Spain has a rich cultural history and is known for its beautiful cities like Barcelona, Seville and Granada as well as its world famous artists’ i.e. Picasso, Goya and Dalí and is a popular tourist destination. Located in southern Europe, it has land boundaries with France, Andorra and Portugal. Spain is still the world’s largest producer of olive oil (a shocking fact for our Greek colleague!) and third biggest producer of wine. With its welcoming population, good climate and recovering economy, it is worth discovering! This CareerProfessor.works infographic will present some things you need to know about the Spanish working environment. Click here for a legend of the infographic.
In Spain most companies are still hierarchically structured, although the “old mind set” is changing at high speed having its influence also at international job seekers who now have to realise that Spain is a fast changing country demanding an open and flexible workforce. Throughout the Spanish economy, individualism is predominant and team orientation is less important. Spain also goes through globalization-induced changes, but do not underestimate the going-strong of the traditional family businesses that are rather hierarchical with strictly separated divisions, and a strong bureaucracy.
As the hierarchy is rather vertical, important decisions are usually made top-down. Decisions are not often made during a meeting but rather for giving instructions and exchanging ideas with subordinates. Although meetings are rather informal, it is important to keep in mind that these are your work colleagues and not your friends. It is considered very rude to interrupt one another, and disregarding hierarchical structures is best avoided.
Spaniards believe that ‘time is created by God to meet people’. Their adagio is: cease the day, because that day will never return. Generally, working days are quite long starting at 8:30/9:00 am until 7:30/8:00 pm. And a long lunchbreak of 1.5 to 2 hours from approx.13:30 to 15.00/15:30.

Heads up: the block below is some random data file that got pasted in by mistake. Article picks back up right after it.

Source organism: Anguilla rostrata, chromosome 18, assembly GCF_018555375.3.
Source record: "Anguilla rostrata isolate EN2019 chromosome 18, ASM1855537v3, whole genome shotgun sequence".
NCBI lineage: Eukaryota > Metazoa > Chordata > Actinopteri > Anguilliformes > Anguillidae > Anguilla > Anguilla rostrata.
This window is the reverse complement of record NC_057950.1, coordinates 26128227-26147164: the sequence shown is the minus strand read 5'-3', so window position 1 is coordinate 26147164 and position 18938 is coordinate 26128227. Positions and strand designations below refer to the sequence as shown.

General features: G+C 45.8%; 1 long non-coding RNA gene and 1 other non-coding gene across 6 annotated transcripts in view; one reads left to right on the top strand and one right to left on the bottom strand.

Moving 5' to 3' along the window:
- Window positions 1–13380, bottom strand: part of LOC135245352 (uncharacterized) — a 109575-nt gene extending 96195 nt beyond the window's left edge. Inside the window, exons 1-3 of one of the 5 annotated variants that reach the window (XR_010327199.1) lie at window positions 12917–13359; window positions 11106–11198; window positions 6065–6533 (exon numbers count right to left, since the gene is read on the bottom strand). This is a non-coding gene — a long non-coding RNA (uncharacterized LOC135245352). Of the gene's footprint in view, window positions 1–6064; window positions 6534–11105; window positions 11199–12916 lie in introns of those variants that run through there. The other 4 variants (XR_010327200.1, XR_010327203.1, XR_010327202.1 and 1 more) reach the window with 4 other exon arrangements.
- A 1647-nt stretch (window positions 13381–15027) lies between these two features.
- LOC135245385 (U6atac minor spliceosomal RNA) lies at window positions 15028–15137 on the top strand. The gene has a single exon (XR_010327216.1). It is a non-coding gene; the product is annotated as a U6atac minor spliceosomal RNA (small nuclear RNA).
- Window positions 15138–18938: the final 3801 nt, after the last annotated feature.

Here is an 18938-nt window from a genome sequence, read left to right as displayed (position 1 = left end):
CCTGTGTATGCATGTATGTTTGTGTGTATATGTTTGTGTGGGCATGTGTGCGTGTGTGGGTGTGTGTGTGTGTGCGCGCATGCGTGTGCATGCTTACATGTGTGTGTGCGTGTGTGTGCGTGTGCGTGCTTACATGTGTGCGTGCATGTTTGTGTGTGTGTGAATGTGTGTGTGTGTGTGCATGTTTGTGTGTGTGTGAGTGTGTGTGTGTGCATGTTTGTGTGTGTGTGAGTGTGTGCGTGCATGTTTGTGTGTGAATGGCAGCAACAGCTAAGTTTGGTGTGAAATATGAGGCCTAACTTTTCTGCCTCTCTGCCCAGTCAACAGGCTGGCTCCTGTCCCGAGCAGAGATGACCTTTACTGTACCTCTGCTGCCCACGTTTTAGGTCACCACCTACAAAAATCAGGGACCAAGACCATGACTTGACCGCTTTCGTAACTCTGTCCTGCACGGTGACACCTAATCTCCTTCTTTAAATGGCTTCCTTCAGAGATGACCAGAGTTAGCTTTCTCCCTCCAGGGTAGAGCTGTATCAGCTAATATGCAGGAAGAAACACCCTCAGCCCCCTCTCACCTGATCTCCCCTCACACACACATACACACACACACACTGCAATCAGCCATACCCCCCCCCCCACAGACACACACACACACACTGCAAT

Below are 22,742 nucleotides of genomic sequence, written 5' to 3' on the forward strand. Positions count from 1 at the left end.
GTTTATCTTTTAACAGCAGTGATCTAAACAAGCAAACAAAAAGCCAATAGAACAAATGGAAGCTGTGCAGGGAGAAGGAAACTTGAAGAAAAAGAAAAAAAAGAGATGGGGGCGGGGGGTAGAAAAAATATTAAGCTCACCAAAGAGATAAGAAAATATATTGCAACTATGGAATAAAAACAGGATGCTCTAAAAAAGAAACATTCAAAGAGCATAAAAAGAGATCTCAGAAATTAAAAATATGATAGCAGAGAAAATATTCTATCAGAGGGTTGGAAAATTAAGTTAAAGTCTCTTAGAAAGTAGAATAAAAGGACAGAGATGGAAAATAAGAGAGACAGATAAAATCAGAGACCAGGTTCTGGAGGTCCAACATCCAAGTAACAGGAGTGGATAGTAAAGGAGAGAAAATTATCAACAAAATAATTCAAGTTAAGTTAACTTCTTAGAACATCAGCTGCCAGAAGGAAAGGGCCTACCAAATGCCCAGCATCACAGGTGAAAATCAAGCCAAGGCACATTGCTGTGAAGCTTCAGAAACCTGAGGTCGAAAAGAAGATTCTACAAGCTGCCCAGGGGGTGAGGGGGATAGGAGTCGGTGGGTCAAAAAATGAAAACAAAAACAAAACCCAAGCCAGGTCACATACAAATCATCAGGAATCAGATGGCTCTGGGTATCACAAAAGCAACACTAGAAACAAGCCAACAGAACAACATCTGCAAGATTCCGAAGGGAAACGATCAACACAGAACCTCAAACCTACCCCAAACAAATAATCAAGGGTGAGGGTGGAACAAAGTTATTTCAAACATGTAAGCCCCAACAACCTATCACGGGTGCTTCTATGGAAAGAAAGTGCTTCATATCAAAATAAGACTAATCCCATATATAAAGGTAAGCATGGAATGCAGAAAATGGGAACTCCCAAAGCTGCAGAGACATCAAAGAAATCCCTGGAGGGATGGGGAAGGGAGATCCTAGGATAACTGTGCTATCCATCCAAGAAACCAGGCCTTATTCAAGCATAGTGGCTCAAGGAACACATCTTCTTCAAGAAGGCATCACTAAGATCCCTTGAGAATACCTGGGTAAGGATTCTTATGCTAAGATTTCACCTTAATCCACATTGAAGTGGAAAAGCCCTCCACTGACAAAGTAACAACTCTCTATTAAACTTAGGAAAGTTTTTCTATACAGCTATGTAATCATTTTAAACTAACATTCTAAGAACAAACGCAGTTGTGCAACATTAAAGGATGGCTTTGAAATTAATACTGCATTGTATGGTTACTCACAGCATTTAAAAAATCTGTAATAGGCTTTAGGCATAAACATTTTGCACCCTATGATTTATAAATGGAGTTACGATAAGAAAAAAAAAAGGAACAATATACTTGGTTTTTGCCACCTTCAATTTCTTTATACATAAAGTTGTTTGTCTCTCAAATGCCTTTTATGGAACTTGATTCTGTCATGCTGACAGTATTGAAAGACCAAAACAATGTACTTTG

It is wise to schedule appointments in advance due to busy schedules. Do not plan a meeting between 12:00 and 1600: pm, people will be out for lunch. Either arrange an appointment before 11:30 am or after 16:00. When having a meeting, it is common to shake hands with your business partner, and it is not uncommon for women and men to kiss each other on both cheeks. When being interrupted at a meeting, do not feel offended, it usually means that someone is genuinely interested in the topic and wants a dialogue. Important to note is that your business colleagues need time to get to know you so do not jump into negotiations immediately or while having a lunch or dinner meeting. Spanish people prefer to do business with people they know and find trustworthy.
Being properly dressed is of vital importance for the Spaniards. They, themselves put time and effort in their appearance. In business settings, the dress code is classic, professional and conventional. Men wear dark suites however; lighter colours are also not avoided. Women usually wear suits too either with skirts or trousers. Bare legs in summertime are allowed. Women may wear a bit more make-up then the women in northern countries but never in a flashy way.
*wherever the text reads she or her, we can also replace this by him or his.
Katinka de Jong,
Did you know that work culture in Spain is very different from that in India?
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